Friday, April 10, 2015

AZT300 2015

On Thursday April, 2nd 2015 I rode the shuttle that Ray set up from the Picket Post trailhead to the starting line of the Arizona Trail 300 race at Parker Canyon Lake in Southern Arizona. This spot is about 10 miles, as the crow flies, from the Arizona/Mexico border. I Set up my bag and bivy in nearly the same spot that I did during my attempt at this race in 2013.

I never should have shown up in 2013. I rode my brains out in the months prior to the race in 2013, but neglected the other things needed for me to be in good riding shape like flexibility and lower body strength. I was putting in gym time, but it was really just the vanity muscle exercises like bench press, crunches, arm curls, etc. Pretty much the same stuff I was doing in college. That routine really does nothing to help riding bikes.

During a 2013 training ride of the four peaks and Apache trail dirt road route in February 2013, the knee pain started. I kept riding after that, but would stretch a bit after the rides thinking it would help. Then during another training ride between Tiger Mine and Freeman road my knee pain was so bad that I walked the last few miles of road home. That ride was about three weeks from the start of the race and I convinced myself that a couple weeks of rest and trying to rebuild flexibility would fix it and I would be good to go. That was dumb. I DNF-ed the 2013 AZT300 on the dirt roads before Kentucky camp. My knee pain was severe. I rode back to Sonoita, called my uncle Jack and he picked me up at the steakhouse there. It was bullheaded of me to have gone, but all the planning and talking about the race in the months prior made me blind to the reality that I had an injury in my knee and crazy hip/knee imbalances.

I let the race pass by in 2014 without putting too much thought into it. I had convinced myself that I was just not built to ride mountain bikes for more than 50 miles at a time. In the back of my mind I knew I could, though. I just didn’t want to do the work it would take to get where I needed to be. I had gotten some physical therapy after the 2013 race learned the fundamentals of what I could do to fix things, but I didn’t make the leap of connecting what they taught me in PT to what I did in the gym. It was also a crazy busy year. Michelle and I were both adjusting to changes at our jobs and we were focused on our boys. It was an awesome year for us as a family, but bike races were not a priority. I mainly just rode with friends and on my own for fun. I was going to the gym less, but still going regularly.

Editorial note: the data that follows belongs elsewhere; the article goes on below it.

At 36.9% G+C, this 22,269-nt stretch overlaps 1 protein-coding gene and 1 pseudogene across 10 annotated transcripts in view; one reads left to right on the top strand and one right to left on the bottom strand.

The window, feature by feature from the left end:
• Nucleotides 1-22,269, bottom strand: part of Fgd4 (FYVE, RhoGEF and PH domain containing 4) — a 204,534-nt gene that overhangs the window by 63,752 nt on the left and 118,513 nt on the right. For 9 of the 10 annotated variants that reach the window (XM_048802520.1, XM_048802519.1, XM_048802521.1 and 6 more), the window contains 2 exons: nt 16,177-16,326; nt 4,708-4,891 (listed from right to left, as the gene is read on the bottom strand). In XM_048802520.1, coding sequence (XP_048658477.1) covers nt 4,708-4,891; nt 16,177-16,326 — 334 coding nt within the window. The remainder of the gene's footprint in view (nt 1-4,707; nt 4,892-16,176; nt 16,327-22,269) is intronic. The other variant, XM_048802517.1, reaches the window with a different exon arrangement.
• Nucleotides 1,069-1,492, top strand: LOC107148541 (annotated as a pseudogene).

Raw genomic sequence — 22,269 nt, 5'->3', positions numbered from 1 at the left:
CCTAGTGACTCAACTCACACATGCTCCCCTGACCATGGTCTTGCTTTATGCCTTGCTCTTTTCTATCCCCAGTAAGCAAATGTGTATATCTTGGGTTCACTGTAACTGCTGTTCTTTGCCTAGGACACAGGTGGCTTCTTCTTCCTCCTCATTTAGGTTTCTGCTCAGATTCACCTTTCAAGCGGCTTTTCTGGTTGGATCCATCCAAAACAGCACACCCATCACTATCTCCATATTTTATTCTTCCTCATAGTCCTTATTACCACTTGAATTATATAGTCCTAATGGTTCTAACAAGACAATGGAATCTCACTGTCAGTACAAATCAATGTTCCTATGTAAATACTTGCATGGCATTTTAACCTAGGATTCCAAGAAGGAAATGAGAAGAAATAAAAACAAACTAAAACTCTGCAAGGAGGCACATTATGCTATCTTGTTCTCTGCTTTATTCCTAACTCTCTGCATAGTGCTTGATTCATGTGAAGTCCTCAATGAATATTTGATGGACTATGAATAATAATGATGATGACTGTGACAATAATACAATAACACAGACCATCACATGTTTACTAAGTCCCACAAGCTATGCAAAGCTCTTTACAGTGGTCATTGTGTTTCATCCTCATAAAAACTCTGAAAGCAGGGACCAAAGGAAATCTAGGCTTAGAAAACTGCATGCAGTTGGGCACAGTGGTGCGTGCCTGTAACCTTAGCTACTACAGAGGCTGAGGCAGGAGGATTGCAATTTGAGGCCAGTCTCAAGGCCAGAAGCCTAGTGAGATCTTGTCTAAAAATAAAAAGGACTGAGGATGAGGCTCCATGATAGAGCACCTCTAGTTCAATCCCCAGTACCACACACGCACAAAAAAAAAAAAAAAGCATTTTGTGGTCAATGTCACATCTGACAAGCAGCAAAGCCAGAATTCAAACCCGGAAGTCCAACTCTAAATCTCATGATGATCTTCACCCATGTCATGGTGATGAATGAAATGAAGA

Sometime in the middle of 2014 I decided that it was time to stop being a dumb-ass and get my act together to make another attempt at the AZT300 in 2015. A lot of the motivation came from blogs that people wrote about their experiences. I think a lot about what motivates people at my job, and it bothered me that I let my desire to complete the ride in 2013 fade away.  Motivation is a fascinating thing.

There are lots of things that motivate me, but influence and admiration of others had a big part in my planning and execution of the AZT300 this year. My brother John and my wife Michelle were on my mind as I was thinking of what it would take to complete this ride.

One thing my John taught me was to not be enamored with the obvious. He always seemed to have a specific reason for the things he appreciated as a teenager, especially in music. He taught me that you can’t just like a song because it sounds nice; there needs to be a reason that it stands out. The connection here is in motivational cliches. Some might connect to a motivational cliche like “don’t focus on the problem, focus on the solution.” I generally balk at cliches like these, because they are usually used without enough context for them to make any sense to the person needing motivation. With riding a mountain bike it applies very simply, however. If there is a rock on the trail you look beyond it so you know where you will end up when avoiding it. If your knee is jacked up you look to where you can go if you take the steps to correct it. Be more than someone who attempts a long, hard ride, be someone who did all the prep work. There is a reason that it can be completed. it’s not innate. Don’t look for the obvious reasons that someone achieves a challenge like: he’s/she’s a natural, she/he doesn’t have kids, he/she has alien DNA. Look for the details of how the achievement happened.